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Re: [XP] Re: Certification on eXtreme Programming

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  • Adam Sroka
    On Sun, May 3, 2009 at 11:22 PM, Olof Bjarnason ... I agree. That is why we have resumes. It is useful to have a list of things that someone has accomplished
    Message 1 of 94 , May 4, 2009
      On Sun, May 3, 2009 at 11:22 PM, Olof Bjarnason
      <olof.bjarnason@...> wrote:
      > 2009/5/4 Larry Brunelle <brunelle@...>:
      >> Ron Jeffries wrote:
      >>> Hello, Larry.
      >>> I'm pretty sure I mentioned something about scaling in my posting
      >>> ...
      >> Went back and looked, but didn't seem to see it . . .
      >> apologies if I still missed it. More comments below.
      >>> On Sunday, May 3, 2009, at 3:25:13 PM, you wrote:
      >>>>> What kind of social or other process could there be that would
      >>>>> address the legitimate need to know whether someone was fair, good,
      >>>>> or excellent at something. Or whether we ourselves were?
      >> [snip]
      >>> ... My question has to do with the broader
      >>> question of how we might screen our own skills, or those of others.
      >>>> It might be relevant to discuss what is the "something".
      >>>> Is it a skill? Or is it the ability to acquire the
      >>>> necessary skill? Is the most relevant skill, say, a
      >>>> programming language? Or is it the skill to recognize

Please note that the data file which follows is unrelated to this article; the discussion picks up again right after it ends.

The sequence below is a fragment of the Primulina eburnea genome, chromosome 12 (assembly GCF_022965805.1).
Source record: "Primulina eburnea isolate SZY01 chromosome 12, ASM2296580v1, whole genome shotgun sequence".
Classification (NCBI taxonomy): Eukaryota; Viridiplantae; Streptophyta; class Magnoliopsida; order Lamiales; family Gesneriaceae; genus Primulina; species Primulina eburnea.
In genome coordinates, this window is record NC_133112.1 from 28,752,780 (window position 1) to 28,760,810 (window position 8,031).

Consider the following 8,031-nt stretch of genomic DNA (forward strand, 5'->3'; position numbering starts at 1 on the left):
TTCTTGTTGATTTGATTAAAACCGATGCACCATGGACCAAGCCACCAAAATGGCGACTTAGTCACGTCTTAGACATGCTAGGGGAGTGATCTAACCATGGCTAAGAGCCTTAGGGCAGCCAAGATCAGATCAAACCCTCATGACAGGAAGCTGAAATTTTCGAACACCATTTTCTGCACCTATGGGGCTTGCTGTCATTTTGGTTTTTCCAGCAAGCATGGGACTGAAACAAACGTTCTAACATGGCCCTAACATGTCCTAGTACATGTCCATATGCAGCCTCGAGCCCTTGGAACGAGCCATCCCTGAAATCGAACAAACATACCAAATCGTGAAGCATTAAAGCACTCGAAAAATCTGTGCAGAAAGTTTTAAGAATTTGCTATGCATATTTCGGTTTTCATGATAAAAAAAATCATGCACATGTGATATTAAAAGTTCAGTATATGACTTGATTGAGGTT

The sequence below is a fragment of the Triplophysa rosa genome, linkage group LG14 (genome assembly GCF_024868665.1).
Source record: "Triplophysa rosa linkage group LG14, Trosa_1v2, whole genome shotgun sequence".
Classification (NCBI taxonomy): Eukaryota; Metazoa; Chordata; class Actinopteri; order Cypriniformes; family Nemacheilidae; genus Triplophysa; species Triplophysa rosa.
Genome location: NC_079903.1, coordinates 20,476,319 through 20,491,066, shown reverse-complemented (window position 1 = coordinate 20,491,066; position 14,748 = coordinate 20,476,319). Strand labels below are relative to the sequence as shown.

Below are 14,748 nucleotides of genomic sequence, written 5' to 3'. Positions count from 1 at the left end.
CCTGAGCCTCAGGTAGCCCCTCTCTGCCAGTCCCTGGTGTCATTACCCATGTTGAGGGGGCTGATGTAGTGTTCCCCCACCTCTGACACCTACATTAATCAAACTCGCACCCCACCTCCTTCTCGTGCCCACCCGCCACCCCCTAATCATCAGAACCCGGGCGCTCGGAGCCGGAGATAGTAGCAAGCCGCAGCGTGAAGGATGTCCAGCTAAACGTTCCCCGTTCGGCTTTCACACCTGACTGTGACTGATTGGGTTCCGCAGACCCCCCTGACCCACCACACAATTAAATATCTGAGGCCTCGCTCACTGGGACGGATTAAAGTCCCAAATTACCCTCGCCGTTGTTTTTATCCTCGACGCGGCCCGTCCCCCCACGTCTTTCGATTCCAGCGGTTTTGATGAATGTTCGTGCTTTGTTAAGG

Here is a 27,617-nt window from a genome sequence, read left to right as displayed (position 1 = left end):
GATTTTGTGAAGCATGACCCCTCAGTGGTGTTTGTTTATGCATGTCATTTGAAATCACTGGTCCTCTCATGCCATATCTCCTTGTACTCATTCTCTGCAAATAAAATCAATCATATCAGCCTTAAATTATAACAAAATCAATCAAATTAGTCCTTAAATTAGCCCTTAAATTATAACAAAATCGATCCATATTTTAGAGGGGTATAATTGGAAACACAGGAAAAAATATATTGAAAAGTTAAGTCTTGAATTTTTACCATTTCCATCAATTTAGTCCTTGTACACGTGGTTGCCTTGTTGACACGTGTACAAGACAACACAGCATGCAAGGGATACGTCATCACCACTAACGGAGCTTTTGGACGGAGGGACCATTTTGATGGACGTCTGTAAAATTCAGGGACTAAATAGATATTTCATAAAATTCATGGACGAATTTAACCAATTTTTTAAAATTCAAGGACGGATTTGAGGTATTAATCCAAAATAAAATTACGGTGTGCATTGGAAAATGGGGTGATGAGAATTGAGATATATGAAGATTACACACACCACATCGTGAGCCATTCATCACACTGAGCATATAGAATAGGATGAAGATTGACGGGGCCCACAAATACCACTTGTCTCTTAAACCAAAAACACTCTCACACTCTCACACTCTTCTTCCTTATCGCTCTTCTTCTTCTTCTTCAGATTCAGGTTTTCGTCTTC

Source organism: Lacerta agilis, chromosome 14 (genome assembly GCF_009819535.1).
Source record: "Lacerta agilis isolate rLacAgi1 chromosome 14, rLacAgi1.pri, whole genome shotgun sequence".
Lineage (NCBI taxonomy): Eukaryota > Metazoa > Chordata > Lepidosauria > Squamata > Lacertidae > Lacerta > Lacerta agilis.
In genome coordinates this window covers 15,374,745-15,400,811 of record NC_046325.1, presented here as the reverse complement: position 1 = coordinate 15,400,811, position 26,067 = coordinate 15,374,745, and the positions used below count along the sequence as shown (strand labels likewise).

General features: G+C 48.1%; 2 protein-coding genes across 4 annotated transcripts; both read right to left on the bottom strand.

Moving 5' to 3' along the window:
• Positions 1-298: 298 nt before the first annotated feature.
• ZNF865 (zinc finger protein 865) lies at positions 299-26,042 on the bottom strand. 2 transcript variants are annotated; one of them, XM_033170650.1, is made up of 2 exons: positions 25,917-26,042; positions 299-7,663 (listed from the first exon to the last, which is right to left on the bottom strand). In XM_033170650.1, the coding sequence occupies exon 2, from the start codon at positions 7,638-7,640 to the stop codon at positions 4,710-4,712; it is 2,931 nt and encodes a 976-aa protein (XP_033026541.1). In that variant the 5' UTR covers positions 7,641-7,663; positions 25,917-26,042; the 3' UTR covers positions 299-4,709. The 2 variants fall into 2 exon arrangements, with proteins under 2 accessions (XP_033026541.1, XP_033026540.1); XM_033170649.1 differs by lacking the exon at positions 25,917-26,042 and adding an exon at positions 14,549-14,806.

>>>> unnecessary complexity and to know what to do about it?
      >>>> Or maybe even the skill to share skills with others
      >>>> effectively?
      >>> I would think there would be many skills of interest to hiring
      >>> entities, including but not limited to things like:
      >>> Test-Driven Development
      >>> Exploratory Testing
      >>> Design (itself a big topic)
      >>> Refactoring
      >>> There might be topics like Story Splitting, simple design, and on
      >>> and on.
      >>> I would suggest that we could grab a group of people, assess some
      >>> others, and pretty much agree on what things they were good at, and
      >>> what they were not ... at least on some dimensions.
      >>> If we couldn't ... then there is no hope for any kind of
      >>> certification. But if we could ... that suggest to me that there is
      >>> something there to be measured.
      >>> How could we do that in ways we could live with?
      >> Hm. As far as I know, the primary drivers for commercial
      >> certifications so far have been
      >> a) something we hope has predictive validity about
      >> whatever is being certified, and
      >> b) some representation that can be made to third-parties,